prostate-cancer-ribbonThe paucity of well-designed studies in patients makes it difficult to make specific recommendations, according to researchers at the University of Toronto, in Ontario.

After reviewing the medical research, they came to several conclusions.

  • Vitamin E, selenium, vitamin D, green tea, soy, and lycopene have been studied.
  • Other potential nutraceuticals that lack human data, most notably pomegranate, might also have a preventative role.

The bottom line?

The authors concluded, “Most of the literature involving nutraceuticals in prostate cancer is epidemiological and retrospective.”

In other words, it’s not possible to make firm treatment recommendations based on these types of study designs.

Despite this, the authors believe that “many of these ‘natural’ compounds have therapeutic potential and anticipate future studies will consist of well-designed clinical trials assessing combinations of compounds concurrently.”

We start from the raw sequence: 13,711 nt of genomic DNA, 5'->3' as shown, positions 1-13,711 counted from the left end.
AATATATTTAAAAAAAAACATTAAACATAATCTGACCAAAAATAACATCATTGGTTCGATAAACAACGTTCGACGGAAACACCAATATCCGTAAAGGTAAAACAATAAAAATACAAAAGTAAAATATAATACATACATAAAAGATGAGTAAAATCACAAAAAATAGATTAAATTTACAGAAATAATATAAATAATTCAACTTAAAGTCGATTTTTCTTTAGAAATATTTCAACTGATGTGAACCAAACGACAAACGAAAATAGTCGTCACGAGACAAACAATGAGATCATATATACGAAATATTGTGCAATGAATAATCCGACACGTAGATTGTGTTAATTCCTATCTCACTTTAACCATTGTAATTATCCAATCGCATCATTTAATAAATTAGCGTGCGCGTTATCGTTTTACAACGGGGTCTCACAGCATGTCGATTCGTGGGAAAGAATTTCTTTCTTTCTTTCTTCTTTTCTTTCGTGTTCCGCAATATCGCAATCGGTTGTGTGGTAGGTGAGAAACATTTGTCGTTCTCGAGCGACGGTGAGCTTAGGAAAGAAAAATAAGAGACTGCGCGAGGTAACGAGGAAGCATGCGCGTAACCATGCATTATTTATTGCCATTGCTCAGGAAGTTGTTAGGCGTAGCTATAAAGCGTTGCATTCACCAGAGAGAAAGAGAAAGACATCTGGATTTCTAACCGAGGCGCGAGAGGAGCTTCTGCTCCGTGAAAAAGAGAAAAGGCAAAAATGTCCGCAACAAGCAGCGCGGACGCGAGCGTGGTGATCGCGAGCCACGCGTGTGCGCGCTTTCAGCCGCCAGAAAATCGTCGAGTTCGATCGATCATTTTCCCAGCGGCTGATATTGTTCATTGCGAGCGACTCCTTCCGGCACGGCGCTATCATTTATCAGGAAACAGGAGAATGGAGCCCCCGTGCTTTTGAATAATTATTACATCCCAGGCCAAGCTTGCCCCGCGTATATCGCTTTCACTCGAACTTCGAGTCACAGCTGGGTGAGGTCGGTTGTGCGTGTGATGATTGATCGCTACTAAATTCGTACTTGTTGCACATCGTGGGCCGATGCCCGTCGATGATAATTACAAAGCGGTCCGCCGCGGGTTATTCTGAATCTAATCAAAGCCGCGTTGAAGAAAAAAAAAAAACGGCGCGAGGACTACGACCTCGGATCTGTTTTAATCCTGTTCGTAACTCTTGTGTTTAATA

Others have looked at the evidence and come to slightly more positive conclusions, here and here.

12/10/09 19:38 JR

Hi, I’m JR

John Russo, Jr., PharmD, is president of The MedCom Resource, Inc. Previously, he was senior vice president of medical communications at, a complementary and alternative medicine website.